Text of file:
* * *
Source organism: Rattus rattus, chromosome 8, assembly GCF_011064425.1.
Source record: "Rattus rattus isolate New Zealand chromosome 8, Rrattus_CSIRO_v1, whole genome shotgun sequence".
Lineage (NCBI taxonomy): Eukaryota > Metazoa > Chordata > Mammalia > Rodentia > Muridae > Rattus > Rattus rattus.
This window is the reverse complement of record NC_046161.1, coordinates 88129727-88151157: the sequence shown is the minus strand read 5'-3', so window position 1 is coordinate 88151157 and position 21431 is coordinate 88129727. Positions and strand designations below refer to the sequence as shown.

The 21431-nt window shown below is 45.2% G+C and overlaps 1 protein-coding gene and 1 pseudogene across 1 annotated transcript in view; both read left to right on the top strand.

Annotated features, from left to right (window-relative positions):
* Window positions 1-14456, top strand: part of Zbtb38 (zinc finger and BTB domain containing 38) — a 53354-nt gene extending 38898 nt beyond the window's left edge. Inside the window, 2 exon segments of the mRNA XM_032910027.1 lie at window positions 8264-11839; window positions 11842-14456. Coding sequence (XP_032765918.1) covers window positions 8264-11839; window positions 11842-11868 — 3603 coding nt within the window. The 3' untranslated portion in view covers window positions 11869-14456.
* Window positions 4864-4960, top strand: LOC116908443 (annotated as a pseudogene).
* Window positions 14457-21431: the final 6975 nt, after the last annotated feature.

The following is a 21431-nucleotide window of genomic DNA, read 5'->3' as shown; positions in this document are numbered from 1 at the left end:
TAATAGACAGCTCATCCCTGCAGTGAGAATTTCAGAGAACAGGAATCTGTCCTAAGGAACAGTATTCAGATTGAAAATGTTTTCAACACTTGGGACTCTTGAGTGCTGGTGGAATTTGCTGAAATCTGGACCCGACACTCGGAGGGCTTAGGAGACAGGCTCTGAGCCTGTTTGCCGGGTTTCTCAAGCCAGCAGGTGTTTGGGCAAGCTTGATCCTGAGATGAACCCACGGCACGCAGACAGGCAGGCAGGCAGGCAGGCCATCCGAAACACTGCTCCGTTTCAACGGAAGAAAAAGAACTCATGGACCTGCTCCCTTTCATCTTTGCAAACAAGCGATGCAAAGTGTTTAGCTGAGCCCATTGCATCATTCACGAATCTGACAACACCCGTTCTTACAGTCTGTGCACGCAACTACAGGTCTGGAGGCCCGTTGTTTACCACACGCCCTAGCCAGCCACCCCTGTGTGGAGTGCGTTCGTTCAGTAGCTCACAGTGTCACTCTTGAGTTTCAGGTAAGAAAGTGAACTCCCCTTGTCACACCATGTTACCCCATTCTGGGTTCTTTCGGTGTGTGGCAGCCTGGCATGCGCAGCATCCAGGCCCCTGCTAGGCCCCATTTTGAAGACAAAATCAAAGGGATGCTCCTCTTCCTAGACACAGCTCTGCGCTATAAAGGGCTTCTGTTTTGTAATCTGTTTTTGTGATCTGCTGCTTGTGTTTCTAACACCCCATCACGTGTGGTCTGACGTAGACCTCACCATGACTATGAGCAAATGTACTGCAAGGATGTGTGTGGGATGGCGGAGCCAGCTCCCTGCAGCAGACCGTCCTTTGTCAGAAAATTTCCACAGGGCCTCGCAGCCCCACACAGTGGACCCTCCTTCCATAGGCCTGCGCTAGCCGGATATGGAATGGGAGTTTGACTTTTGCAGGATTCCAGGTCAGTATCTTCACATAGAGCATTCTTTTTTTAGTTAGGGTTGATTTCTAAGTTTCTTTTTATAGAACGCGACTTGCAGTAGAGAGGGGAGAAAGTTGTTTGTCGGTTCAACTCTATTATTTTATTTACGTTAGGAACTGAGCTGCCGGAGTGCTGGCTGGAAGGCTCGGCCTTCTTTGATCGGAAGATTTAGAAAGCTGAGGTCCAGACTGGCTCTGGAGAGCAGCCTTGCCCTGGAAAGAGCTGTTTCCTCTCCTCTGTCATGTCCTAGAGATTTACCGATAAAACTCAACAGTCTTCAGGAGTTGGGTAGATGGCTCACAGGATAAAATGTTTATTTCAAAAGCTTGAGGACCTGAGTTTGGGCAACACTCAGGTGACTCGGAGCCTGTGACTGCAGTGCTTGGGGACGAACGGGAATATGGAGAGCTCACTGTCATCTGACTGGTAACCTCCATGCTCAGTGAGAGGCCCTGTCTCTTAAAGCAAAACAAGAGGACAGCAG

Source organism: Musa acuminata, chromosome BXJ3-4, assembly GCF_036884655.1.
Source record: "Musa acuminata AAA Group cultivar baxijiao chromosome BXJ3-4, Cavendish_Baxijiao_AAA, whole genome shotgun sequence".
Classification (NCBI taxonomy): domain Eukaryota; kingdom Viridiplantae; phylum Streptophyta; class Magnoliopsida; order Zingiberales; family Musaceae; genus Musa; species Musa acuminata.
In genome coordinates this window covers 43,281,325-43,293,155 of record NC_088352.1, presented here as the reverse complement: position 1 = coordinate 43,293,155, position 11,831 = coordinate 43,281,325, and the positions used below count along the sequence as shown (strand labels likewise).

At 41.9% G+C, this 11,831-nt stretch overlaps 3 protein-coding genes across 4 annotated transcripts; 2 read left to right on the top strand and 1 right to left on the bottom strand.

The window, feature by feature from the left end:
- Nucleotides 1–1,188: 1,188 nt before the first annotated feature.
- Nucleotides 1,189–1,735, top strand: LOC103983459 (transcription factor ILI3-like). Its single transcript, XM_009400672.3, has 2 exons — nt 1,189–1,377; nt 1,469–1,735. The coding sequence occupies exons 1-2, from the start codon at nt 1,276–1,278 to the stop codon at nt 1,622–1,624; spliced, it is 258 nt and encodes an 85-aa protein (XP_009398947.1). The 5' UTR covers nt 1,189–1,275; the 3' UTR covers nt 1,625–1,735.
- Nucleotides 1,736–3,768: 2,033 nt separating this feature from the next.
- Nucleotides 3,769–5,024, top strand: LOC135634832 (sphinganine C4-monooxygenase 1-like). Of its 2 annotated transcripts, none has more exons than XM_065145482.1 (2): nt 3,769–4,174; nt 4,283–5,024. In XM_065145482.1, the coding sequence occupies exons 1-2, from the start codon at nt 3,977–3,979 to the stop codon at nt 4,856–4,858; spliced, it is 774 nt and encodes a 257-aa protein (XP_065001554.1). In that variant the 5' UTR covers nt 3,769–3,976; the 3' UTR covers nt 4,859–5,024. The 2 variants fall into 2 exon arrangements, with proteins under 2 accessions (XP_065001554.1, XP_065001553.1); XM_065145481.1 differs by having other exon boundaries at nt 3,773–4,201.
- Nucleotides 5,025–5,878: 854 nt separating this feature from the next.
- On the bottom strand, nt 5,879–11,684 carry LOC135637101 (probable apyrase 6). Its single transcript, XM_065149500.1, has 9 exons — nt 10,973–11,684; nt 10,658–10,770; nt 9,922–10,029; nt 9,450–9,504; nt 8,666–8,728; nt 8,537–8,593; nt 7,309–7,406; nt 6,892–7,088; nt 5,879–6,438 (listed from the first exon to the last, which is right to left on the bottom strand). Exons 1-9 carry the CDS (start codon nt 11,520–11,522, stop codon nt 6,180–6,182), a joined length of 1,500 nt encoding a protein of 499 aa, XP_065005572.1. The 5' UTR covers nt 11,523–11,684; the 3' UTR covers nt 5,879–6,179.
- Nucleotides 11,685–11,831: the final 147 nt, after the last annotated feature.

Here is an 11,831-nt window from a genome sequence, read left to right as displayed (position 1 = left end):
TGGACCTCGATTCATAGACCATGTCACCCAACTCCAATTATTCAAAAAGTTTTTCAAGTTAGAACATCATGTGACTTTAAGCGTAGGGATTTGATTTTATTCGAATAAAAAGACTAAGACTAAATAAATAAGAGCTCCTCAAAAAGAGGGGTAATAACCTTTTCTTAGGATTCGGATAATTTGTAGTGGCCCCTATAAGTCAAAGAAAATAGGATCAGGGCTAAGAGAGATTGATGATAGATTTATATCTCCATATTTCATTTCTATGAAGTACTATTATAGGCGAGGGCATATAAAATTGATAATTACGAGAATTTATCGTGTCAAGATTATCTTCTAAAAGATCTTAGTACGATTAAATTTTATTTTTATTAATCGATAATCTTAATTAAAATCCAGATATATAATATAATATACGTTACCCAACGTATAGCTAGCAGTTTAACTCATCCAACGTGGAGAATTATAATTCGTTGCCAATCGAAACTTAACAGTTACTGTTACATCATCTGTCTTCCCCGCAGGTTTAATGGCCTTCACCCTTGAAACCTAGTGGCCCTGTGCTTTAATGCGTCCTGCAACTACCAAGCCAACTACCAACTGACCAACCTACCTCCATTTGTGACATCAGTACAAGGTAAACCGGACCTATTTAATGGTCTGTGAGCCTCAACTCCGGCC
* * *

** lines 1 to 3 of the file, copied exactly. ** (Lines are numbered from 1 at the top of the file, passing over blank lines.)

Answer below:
Source organism: Rattus rattus, chromosome 8, assembly GCF_011064425.1.
Source record: "Rattus rattus isolate New Zealand chromosome 8, Rrattus_CSIRO_v1, whole genome shotgun sequence".
Lineage (NCBI taxonomy): Eukaryota > Metazoa > Chordata > Mammalia > Rodentia > Muridae > Rattus > Rattus rattus.